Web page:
Now that is fast-break basketball.
In a game billed as a battle between two offensively skilled teams, the Syracuse Orange rang up 39 points on the break Saturday to race past the Notre Dame Fighting Irish, 93-74.
Syracuse, coming off an 88-74 shellacking at Georgetown on Wednesday, used a harassing man-to-man defense to improve to 17-2 on the season and 5-1 in conference play. The Irish dropped to 12-5 and 3-3.
For fans of high-scoring games, this one didn’t disappoint.
From the opening tip, Syracuse was determined to score the ball inside, as both Arinze Onuaku and Rick Jackson went to work.
Onuaku was a beast on the interior as he led the Orange with 19 points (on 9-of-12 shooting), hauled down eight rebounds, and swatted away four shots.
Included in his highlight package was a coast-to-coast layup in traffic, probably to the chagrin of Jim Boeheim, but definitely to the delight of the crowd.
Jackson was no slouch either.
The sophomore posted a double-double with 14 points, 10 boards (four offensive), three blocks and a thunderous fast-break dunk off of a feed from Jonny Flynn.
But the most important contribution Onuaku and Jackson made came on the defensive end.
The duo forced Notre Dame center Luke Harangody, the reigning Big East Player of the Year, into a miserable 9-of-28 day shooting.
Harangody still finished the game with 25 points and 16 rebounds, but he worked equally hard on both ends of the court.
Syracuse used balanced scoring in putting up the 93 points with six players in double figures.
Flynn orchestrated much of the fast-break opportunities with 17 points (including three big 3-pointers early on to help set the tone) and nine assists with only three turnovers.
Paul Harris, Flynn’s high school teammate from Niagara, chalked up Syracuse’s second double-double on the day with 15 points and 10 boards. For good measure, the junior imitated his buddy Flynn by dishing out five assists of his own.
Eric Devendorf and Andy Rautins chipped in 16 and 10 points respectively, including three 3-pointers and five of the Orange’s nine steals.
Yesterday, I wrote an article on what Syracuse needed to accomplish to beat Notre Dame. Let’s see how the Orange fared.
Make Harangody play defense
Syracuse excelled in this area, using the two-headed monster of Onuaku and Jackson to make life very challenging for the Notre Dame big man on the defensive side of the ball.
Onuaku and Jackson made 15-of-22 shots and gathered four offensive rebounds (all by Jackson) as each player was guarded by Harangody at different junctures of the game.
Harangody, who played 39 minutes, struggled to earn his 25 points. Having to work so hard on the defensive end, in addition to swarming defense by Syracuse, had to have contributed to his poor shooting performance.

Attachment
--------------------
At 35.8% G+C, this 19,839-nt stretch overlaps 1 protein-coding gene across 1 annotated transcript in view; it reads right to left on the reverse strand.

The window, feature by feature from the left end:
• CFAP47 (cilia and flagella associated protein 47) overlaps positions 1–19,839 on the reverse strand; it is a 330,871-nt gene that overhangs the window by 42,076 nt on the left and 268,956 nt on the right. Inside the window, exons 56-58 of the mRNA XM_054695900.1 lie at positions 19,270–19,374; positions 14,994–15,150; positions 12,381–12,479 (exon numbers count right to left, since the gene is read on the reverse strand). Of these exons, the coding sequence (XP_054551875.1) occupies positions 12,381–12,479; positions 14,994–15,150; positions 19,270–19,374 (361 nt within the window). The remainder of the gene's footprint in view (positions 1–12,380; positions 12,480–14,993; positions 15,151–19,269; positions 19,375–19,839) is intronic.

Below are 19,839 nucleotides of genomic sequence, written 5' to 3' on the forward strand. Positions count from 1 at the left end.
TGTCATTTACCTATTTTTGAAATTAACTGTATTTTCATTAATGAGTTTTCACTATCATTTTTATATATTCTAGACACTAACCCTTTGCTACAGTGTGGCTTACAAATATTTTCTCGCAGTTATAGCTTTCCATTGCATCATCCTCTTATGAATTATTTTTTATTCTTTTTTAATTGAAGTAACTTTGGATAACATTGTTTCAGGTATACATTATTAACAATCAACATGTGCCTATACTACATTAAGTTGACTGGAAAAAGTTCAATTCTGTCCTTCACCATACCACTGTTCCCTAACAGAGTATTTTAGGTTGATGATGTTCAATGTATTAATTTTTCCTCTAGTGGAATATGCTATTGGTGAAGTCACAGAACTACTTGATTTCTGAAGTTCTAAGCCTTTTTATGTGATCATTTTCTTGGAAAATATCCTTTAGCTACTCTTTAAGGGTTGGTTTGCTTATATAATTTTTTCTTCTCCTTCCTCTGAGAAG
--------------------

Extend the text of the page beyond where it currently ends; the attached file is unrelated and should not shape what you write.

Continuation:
Find Notre Dame’s marksmen
After the Irish torched Syracuse for 14 three-pointers in last season’s only meeting, they were up to their usual tricks again on Saturday.
Notre Dame, led by Kyle McAlarney’s 7-of-14 shooting, sank 13-of-33 triples against the Orange.
So while the Irish scored over half of their pints from long-range, their inability to stop the Orange offense negated a strong three-point shooting effort.
Syracuse dominated the fast-break points by outscoring Notre Dame 39-11. Time and time again, the Orange ran the court and finished with a series of lay-ups, ferocious dunks, and jump shots.
Make Irish use their bench
Notre Dame’s thin bench has been an issue all season. Only Luke Zeller (16 minutes before fouling out) and David Peoples (11 minutes) offered any type of relief for the starters.
And the two scored only seven total points.
So while Syracuse didn’t get into Notre Dame’s bench, the opposite effect occurred.
Every Irish starter (except Zach Hillesland) played a minimum of 34 minutes. That forced the starters to exert tremendous energy on both ends of the floor and no doubt affected them, as the Orange mounted a final run over the last six minutes to finish off the win.
Hit free throws
Up until the last four minutes of the game, Syracuse was a ghastly 3-of-10 from the free throw line. That was due in large part to Onuaku’s 1-of-7 performance.
But when it came time to make the free throws that sealed the victory, Devendorf, Flynn, and Harris, who all shoot over 70 percent, nailed nine of 10 attempts.
So Syracuse was good when it needed to be, but giving away points during the course of the game is still a concern.
Defend home court
From the opening jump, the crowd of 30,021 was loud and ready to go. And when the Orange built up leads of 14 and 16 points on different occasions, they showed why the Carrier Dome can be a tremendous home court advantage.
Except for a few defensive lulls that allowed the Irish to climb back into contention, the fans were definitely a sixth man for the Orange.
Overall, this was a critical win for Syracuse as they gear up for a trip to No. 1 Pittsburgh on Monday.
The Orange more than made up for a flat performance their last time out against Georgetown and more importantly, sent a message to the rest of the Big East.
Road victories at the Carrier Dome will not be easily earned.